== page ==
The current rock star of Paris is not Yannick Noah or the Daft Punk guys. It's not a member of Les Bleus or Tony Parker. And it's not a breakout actor from Cannes. Instead, it's a paunchy middle-aged economist who most of us would pass on the street without recognizing. Thomas Pinketty, author of the runaway international best-seller, Capital In The Twenty-First Century, is a public (and media) darling, owing to his manifesto on income equality.
Agree or disagree with his thesis and his remedies -- and many do both -- this we know: he didn't base his research in men's tennis. Otherwise, he would have drawn the opposite conclusion: in the ATP micro-economy, the dense concentration of power and wealth in the hands of a select few has made for a gilded age.
Three men have, greedily, laid claim to 35 of the last 40 Grand Slam titles. They have batted around the top ranking, as if rallying from the baseline. There have been high barriers to entry, and the rest of the population has been shut of their oligopoly. And yet you'd be hard-pressed to argue that this hasn't benefitted everyone involved.
With sands slipping from Roger Federer's hourglass, the other two members of the tennis troika, Rafael Nadal and Novak Djokovic, are the current power brokers. They are No. 1 and No. 2 in the rankings. They've met in the finals of each of the four Grand Slams. At the 2014 French Open, they were positioned on opposite poles of the draw; but it was an article of faith that they would bushwhack their way through six rounds of foliage and meet in the final -- which is precisely what happened. They are the one percent.
Sunday in Paris, we were treated to Nadal-Djokovic XLII -- the 42nd meeting between two players who have distanced themselves from the field, sometimes appearing to render other pros "colleagues" in name only. And in a match heavy on implication and light on beauty, Nadal prevailed 3-6, 7-5, 6-2, 6-4, to win his ninth French Open.
This will not be recalled as one of the classic matches between Nadal and Djokovic. Both players betrayed nerves throughout the match. They endured rough patches when their shots -- their backhands especially -- let them down. Their serves were unremarkable. Djokovic smashed his racket. And vomited. And double-faulted on match point. There was plenty of drama, but it came principally from wondering which player's body would give out first.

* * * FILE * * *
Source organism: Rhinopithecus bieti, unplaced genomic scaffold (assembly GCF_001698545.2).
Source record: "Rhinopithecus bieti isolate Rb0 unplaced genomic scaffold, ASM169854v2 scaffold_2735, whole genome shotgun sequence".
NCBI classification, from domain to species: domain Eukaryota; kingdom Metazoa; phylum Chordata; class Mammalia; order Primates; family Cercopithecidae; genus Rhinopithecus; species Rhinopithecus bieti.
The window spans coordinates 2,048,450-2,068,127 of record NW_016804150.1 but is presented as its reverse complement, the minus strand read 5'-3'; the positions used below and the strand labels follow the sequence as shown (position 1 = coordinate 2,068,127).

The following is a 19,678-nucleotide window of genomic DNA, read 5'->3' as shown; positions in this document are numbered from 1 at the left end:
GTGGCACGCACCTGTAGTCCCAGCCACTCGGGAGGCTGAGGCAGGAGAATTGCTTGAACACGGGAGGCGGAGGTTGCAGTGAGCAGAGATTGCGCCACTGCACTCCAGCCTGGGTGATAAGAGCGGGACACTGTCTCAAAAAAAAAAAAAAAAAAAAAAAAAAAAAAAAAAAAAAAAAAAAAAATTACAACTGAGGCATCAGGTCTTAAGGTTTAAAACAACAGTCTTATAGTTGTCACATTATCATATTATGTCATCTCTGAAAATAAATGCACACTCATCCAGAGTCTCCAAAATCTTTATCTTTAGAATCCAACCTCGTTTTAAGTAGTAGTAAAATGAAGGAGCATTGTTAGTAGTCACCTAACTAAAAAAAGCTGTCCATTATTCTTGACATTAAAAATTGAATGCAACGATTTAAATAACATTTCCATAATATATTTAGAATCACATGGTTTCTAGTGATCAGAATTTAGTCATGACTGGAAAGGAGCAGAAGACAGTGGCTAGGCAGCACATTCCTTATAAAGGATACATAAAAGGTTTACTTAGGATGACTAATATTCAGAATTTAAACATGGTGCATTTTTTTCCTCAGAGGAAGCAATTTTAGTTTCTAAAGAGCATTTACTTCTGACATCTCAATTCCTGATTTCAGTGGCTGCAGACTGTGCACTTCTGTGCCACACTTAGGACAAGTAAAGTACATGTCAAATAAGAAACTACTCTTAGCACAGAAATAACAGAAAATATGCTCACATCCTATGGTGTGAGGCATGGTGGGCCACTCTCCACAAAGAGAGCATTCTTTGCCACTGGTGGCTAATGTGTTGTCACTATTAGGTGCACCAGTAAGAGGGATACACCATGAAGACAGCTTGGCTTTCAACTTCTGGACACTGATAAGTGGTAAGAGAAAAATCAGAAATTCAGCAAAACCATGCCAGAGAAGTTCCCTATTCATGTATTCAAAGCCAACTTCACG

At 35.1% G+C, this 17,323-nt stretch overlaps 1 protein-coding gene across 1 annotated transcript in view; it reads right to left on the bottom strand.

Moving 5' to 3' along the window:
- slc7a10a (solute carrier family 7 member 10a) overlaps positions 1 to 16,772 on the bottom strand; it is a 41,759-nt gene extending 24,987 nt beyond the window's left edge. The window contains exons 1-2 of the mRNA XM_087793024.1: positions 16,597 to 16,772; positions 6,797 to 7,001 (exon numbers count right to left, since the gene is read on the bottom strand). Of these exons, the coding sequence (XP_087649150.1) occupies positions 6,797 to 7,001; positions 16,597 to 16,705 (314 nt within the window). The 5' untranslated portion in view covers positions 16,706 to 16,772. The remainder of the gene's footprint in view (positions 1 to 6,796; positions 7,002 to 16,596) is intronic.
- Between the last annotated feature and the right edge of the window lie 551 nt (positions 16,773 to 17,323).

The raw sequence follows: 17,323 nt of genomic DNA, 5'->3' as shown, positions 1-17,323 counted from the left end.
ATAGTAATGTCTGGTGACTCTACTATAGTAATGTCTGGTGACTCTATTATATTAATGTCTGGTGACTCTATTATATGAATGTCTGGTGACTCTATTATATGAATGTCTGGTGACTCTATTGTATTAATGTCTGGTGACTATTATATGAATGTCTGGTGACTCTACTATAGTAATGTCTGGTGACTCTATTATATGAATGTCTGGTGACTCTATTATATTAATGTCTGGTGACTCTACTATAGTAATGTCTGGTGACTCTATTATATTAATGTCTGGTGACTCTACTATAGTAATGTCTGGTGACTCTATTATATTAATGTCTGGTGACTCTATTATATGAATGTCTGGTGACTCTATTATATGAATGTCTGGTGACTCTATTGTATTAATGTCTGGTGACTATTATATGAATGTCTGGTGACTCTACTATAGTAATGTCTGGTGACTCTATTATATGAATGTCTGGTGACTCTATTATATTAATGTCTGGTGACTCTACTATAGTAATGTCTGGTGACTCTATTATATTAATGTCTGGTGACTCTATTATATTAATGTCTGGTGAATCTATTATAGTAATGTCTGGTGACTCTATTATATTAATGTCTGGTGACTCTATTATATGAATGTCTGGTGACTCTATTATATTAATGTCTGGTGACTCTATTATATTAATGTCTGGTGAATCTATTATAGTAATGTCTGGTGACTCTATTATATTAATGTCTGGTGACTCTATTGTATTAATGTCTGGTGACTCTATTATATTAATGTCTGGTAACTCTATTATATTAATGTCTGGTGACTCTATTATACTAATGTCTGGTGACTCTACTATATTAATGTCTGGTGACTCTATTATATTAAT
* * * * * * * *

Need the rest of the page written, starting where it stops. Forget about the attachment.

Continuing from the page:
Still, this rivalry is so entrenched that -- even when the aesthetics are lousy -- the matches are worth watching for the narrative alone. By beating Djokovic for the third straight year at Roland Garros, Nadal snapped a four-match losing streak to his nemesis. He deprived Djokovic of the one major to elude him. He secured his top ranking. He gathered momentum heading to Wimbledon, where Nadal somehow lost in the first round last year. Maybe most important, Slam No. 14 puts him ever closer to the summit of Mount Federer (altitude: 17) and with it, the Greatest Of All Time designation.
Djokovic has been admirably outspoken about his desire to win the French Open and complete his career Grand Slam. He played like he was on a mission to start the match, riding his backhand, breaking Nadal's serve and winning the first set 6-3. But an hour or so into the match, Nadal blazed to life, cleaning up his game and began controlling rallies, mostly with his forehand -- a weapon of devastation -- with his jumping, jiving, spin-heavy balls, swerving so fiercely they would fail a roadside sobriety test.
Nadal closed out the second set 7-5. And when Nadal broke Djokovic in the second game of the third set, the term "break" took on literal meaning. The Serb appeared fissured, dejected and weary, and soon lost the third set.
Down 4-2 in the fourth set, Djokovic was given a reprieve when a desperate, defensive shot licked the baseline. Nadal wound up for an overhead and, in the process of missing the shot, appeared to tweak his back -- the same injury he suffered in the final of January's Australian Open against Stan Wawrinka. Suddenly, the set was 4-4.
Nadal, though, fashioned an escape route, cutting down his margin for error and holding serve. Then, with Djokovic serving to stay in the tournament, he blinked and Nadal won the last four points.
It's hard not to feel for Djokovic. He could quit tennis tomorrow and go down as one of the all-time greats. He is an unimpeachable player with no discernible weakness. From going gluten-free to hiring Boris Becker as coach -- in part because, as he puts it, he hasn't been at his best during the biggest moments of his career -- his naked ambition and desire to improve is admirable.
Still, he has now won only one Grand Slam over the last 30 months. He remains the world No. 2, but he's now lost in his last three Grand Slam finals. He came to Paris fresh off a win over Nadal on clay. But, today, in one of the biggest matches of his career, everything from his backhand to his digestive system let him down. And once again, he leaves Paris parched.
Then again, beating Nadal at Roland Garros in a best-of-five match is tennis' ultimate task. Only one man has done it in the past decade. Otherwise Nadal has been indestructible. Conditions and distrations and niggling injuries and an absence of momentum coming in? None of it matters. Bless Roland Garros and his aerial derring-do a century ago; but they should just rechristen the joint in Nadal's honor. Put simply: he owns it.